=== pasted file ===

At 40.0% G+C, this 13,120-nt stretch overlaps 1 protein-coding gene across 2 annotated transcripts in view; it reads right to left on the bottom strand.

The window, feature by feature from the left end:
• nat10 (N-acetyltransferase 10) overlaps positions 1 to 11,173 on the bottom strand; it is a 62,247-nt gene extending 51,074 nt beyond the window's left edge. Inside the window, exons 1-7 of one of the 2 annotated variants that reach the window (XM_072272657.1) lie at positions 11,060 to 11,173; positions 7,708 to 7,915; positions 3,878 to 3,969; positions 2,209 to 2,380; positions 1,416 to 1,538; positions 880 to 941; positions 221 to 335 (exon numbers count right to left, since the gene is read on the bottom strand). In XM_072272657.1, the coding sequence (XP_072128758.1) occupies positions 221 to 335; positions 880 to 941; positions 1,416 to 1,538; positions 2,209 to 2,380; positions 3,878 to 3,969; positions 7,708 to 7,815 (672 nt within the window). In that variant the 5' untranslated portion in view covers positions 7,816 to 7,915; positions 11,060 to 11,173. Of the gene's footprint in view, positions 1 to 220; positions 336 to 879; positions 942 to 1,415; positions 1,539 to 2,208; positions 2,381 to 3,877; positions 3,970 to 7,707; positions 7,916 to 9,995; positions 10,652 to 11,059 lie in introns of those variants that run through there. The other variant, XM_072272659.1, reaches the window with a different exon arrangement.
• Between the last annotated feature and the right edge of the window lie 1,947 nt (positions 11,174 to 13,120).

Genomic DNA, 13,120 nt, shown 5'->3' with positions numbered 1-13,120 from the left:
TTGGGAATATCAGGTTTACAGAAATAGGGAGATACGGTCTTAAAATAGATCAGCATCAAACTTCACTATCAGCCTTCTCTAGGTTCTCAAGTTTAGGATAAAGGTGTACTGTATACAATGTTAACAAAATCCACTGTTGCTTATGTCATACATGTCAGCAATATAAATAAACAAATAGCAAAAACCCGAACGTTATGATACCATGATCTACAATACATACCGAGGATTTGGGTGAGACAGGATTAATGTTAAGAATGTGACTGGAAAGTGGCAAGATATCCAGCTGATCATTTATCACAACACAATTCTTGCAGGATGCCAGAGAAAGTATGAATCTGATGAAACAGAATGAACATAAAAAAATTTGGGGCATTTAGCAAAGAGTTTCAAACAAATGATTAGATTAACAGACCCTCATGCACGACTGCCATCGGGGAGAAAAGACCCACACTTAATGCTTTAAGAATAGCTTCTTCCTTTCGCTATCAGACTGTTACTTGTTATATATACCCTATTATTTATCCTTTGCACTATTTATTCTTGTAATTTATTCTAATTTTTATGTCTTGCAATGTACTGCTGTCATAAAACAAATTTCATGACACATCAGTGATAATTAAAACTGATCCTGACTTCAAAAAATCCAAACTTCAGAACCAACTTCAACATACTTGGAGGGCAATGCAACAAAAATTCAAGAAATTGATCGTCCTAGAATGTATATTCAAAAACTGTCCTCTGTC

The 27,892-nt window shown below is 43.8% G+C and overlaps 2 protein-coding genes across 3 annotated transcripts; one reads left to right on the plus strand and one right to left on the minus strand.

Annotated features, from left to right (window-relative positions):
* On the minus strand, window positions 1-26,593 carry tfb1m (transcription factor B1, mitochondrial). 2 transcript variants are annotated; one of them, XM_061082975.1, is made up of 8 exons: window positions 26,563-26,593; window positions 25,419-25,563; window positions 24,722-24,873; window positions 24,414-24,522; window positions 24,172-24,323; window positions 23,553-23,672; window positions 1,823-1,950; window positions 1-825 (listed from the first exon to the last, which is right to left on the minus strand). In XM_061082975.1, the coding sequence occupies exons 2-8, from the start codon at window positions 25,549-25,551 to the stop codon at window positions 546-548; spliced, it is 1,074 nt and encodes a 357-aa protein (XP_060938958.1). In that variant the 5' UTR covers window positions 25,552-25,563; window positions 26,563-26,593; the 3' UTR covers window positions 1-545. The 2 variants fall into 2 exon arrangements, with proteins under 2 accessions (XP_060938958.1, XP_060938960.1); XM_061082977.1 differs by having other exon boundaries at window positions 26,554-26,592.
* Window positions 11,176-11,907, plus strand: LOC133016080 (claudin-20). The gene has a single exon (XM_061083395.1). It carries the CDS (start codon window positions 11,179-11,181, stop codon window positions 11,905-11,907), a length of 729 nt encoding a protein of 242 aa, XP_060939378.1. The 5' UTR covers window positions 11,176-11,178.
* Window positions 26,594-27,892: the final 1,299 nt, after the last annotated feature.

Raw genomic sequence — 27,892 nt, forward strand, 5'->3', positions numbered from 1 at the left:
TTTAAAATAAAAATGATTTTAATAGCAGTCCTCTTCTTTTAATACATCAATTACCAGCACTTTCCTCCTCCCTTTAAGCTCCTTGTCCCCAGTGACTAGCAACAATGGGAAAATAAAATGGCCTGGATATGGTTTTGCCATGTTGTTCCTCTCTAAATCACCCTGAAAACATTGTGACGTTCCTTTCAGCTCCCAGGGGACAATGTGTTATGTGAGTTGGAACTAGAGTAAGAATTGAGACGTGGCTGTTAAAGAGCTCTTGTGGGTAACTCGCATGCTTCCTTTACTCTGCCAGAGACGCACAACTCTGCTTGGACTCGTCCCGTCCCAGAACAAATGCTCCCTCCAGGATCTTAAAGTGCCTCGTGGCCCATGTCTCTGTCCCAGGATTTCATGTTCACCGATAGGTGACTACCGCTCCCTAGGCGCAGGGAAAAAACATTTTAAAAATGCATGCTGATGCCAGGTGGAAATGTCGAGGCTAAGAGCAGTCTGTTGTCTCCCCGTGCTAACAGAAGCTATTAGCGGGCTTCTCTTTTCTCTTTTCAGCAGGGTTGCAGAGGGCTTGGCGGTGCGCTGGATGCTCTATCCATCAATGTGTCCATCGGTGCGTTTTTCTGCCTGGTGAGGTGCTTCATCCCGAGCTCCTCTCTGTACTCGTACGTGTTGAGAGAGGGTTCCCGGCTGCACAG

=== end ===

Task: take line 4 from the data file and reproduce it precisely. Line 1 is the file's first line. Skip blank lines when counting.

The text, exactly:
• Between the last annotated feature and the right edge of the window lie 1,947 nt (positions 11,174 to 13,120).